- The Washington Times - Wednesday, October 6, 2004

Beastie Boys’ summer and fall Pageant Tour celebrates a 23-year career that has hopscotched from hard-core punk to a frat-house fusion of hard rock and rap to sample-heavy hip-hop and Latin-inspired instrumentals.

Tomorrow night’s concert at George Mason University’s Patriot Center will deliver a full helping of songs from the band’s albums, including break-dance-era salutes from the Boys’ most recent disc, “To the Five Boroughs.”

Buzzing with more wattage than a Times Square billboard, the group’s recent live shows bust out nostalgia-inspiring cuts from 1986’s “Licensed to Ill” LP and 1989’s “Paul’s Boutique,” the band’s best album. Adrock (real name Adam Horovitz), Mike D (Mike Diamond) and MCA (Adam Yauch) also deliver the distorted-microphone antics of “Check Your Head” and “Ill Communication” and the booming beats from “Hello Nasty.”

Beastie Boys and the astonishing Mix Master Mike (Michael Scwartz) indulge in onstage spontaneity and creativity. Accompanied by a crate of vinyl records, Mix Master Mike senses the ideal moment to splice in a classic rap groove or a new hit song in place of the usual backing track. Sometimes Adrock, Mike D and MCA adjust perfectly; other times it’s a train wreck. The blend of the expected and unknown stimulates the group and keeps the audience craving more surprises.

The native New Yorkers pay tribute to the resilience of their hometown after September 11 on 2004’s “To the 5 Boroughs,” their first new album since 1998. They also honor the rappers and DJs who filled their heads with hip-hop beats and lace the CD with more pop-culture nods than a week’s worth of “Access Hollywood.”

Miss Piggy, Albert Einstein and assorted ‘60s sitcom characters inhabit the stage-setting lead single, “Ch-Check It Out.” Throughout the 15 electro-boogie tracks, the lyricists name-drop cartoon characters Foghorn Leghorn and Snidely Whiplash, explorer Ernest Shackleton, infomercial maven Ron Popeil and practically every “Star Trek” character who appeared on the series. They also entertain old-school rap fans with samples and wordplay references to such artists as Dana Dane, EPMD, Run-DMC and UTFO.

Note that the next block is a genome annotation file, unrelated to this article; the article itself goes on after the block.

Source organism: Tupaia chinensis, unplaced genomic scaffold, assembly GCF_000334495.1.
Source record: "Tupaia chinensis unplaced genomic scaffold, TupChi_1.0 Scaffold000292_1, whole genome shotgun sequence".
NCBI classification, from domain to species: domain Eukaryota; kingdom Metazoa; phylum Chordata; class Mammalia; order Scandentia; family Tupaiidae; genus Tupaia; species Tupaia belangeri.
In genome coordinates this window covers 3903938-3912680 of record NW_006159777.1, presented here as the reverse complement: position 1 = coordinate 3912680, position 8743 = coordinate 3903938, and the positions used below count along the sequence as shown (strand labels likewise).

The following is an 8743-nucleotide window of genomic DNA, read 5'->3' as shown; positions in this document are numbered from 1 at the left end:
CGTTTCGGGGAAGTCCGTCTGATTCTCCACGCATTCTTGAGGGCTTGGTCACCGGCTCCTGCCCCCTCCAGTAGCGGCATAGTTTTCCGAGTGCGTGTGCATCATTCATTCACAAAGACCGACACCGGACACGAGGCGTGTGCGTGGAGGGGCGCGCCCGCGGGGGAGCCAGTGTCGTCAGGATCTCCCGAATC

More serious themes appear alongside the fun. Beastie Boys chose an election year to commit their most direct political statements to a full-length disc. Angered by the Bush administration’s handling of the Iraq conflict and what they see as a crackdown on civil liberties, the B Boys unload their frustration.

The songs expand Beastie Boys’ activist role, which began in 1994 with its benefit concerts for a nonprofit organization that monitors injustices against native Tibetans. In March 2003, the band issued its protest against the war in Iraq with an Internet-only single “In a World Gone Mad.”

Mike D explained the band’s position during a July 2004 interview with VH1.com. “I think it’s a little clearer to people that this whole conception that criticizing what the government’s doing is anti-American is really nonsense,” he said. “The principle that this country is founded on is the involvement of people and our freedom to speak out. That’s such a crucial thing. That’s one of the reasons we love being Americans.”

Pageant Tour support act Talib Kweli will exercise his freedom of speech when he performs songs from his ambitious new album, “The Beautiful Struggle.” With a tongue that’s faster than a Ferrari, Mr. Kweli traces the frustration of residents of America’s impoverished inner cities and the everyday situations they face. The opening act — a series of tricks performed by trained dogs — syncs with the Boys’ reverence for oddball antics.

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From performing as James Brown’s backing band at MCI Center to touring with former Clash singer-guitarist Joe Strummer, the Pietasters have experienced some unforgettable moments on the road. The local ska and soul band’s newest adventures begin with a show Saturday at George Washington University’s Oktoberfest.

The Pietasters’ newest songs stick close to the original formula of “a boisterous soundtrack to a drunken night,” singer Steve Jackson says. The band has released six full-length discs and an anthology. Mr. Jackson expects a spring 2005 shelf date for the new material. A self-financed DVD that captures a March 2004 show at the 9:30 Club is in the final production stages and should be available in November.

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